Petre Sergescu was a mathematician born in 1893 who contributed to the development of sciences in Romania and abroad, after 1918.
This year, as Romania celebrates the Centennial of the 1918 Union, we cannot overlook those who created the culture of Greater Romania, through remarkable contributions in their areas of expertise. One of them was Petre Sergescu, a mathematician born in 1893 who contributed to the development of sciences in Romania and abroad, after 1918. Magda Stavinschi, author of a book entitled “Petre Sergescu and Mathematical Thinking,” tells us about Sergescu’s early life:
“He was born in Turnu Severin nearly 125 years ago, and died in Paris in 1954. Petre Sergescu attended Traian National College of Turnu Severin and he took two Baccalaureate exams, one in sciences and one in Latin. Mathematician Gh. Titeica, himself born in Turnu Severin, admired him for his contributions to the ‘Mathematics Journal’, and even rewarded him in 1912. Between 1912 and 1916 Sergescu went to the School of Mathematics, University of Bucharest. At the same time he was also studying philosophy and even attended the Music Conservatory, because he had an outstanding tenor voice and he would entertain his friends performing various opera arias.”
In 1914, Petre Sergescu started to publish articles in various magazines that lobbied for the protection of the Romanian identity. Under the German occupation in part of the Kingdom of Romania between 1916 and 1918, when Petre Sergescu was a math teacher at the Traian high school in Turnu Severin, he was deported for one and a half years to labour camps in Bulgaria, and then to Tismana, because of his patriotic stand. After the war and the Great Union, Sergescu left for Paris to further his education. This was also where he married Polish-born French writer Maria Kasterska. Magda Stavinshi tells us more about his career in the interwar years:
“Sergescu left for France in 1919, and attended the Sciences Department of the Ecole Normale Superieure, obtaining a bachelor’s degree in mathematics. Concurrently, he studied the philosophy of mathematics with Pierre-Leon Boutroux. In November 1923, he got a Ph.D. in mathematics, with a thesis in French presented to a commission made up of great Romanian mathematicians, including Gheorghe Titeica and Traian Lalescu. In 1924 his academic career began. First he taught in Bucharest, at the Polytechnics School, then, for many years, in Cluj. Over the years, he taught algebra, integral equations, number theory, function theory, as well as the history of mathematics. In 1929 he launched a series of mathematics magazines, in French and Romanian, of which 23 volumes were published until 1948. Urged by the historian Nicolae Iorga, he entered politics and in 1932 he was a Deputy representing the County of Salaj. In a pedagogical magazine of that time, he expressed his concerns with the difficult living standards of school teachers and the fact that they were underpaid. He did everything he could to help them. In 1937, Petre Sergescu was elected President of the International Academy of the History of Science, a body that is still very important in the field.”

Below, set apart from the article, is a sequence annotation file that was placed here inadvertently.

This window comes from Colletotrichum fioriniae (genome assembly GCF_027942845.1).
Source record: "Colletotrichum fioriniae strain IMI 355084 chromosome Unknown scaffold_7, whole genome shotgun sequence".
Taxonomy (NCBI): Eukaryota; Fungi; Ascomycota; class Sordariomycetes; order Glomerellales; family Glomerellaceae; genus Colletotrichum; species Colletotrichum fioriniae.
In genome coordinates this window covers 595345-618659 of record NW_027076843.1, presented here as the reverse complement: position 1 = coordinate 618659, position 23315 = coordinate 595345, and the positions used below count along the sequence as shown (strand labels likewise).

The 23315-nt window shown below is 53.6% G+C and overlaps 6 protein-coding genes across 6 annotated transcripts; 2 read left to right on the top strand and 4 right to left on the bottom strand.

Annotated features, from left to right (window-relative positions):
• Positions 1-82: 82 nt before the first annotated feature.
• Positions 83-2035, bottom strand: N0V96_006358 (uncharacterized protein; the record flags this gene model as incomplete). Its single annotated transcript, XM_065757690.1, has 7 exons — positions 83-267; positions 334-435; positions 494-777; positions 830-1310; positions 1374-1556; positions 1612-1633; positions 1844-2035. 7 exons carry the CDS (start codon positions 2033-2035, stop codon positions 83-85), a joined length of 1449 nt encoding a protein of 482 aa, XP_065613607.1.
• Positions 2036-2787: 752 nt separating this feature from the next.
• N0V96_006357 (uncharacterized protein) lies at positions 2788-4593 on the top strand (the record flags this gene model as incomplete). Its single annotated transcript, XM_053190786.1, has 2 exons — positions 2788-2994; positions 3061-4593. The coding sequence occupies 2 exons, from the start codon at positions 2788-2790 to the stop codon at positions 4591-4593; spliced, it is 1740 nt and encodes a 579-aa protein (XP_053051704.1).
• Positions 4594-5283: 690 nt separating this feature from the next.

Petre Sergescu’s international career was also outstanding. He chaired several international math congresses held abroad. In 1939 he also became the president of the Lima National Academy of Sciences based in Peru. In 1933, he published a remarkable paper, “Les sciences mathematiques en France,” which received the Award of the Science Academy, and in 1935 he published “L’evolution des sciences mathematiques and physiques” at the Flammarion publishers in Paris. It was actually in the capital of France that the Romanian mathematician settled after he was dismissed as rector of the Polytechnic University of Bucharest, on grounds that he had declined to sign an oath of allegiance to the newly established People’s Republic of Romania. He lived in exile until 1954, when he died, leaving behind a notable contribution to the world’s scientific development. Magda Stavinschi once again:
“He was the founder and organizer of the International Committee on the History of Sciences. He was even regarded as the one who forged a close relation between the International Academy of the History of Science and UNESCO. He was entrusted with promoting the history of science as a project of paramount importance in the history of human culture. He also had the idea of establishing an International Society of the History of Science. At his suggestion, UNESCO agreed to subsidize a magazine called Archives Internationales d’Histoire des Sciences. Moreover, Petre Sergescu was the permanent secretary of the International Academy of the History of Science.”
After his wife Maria Karsterska died, the Romanian library that the Sergescu family had owned in Paris was donated to the French Institute.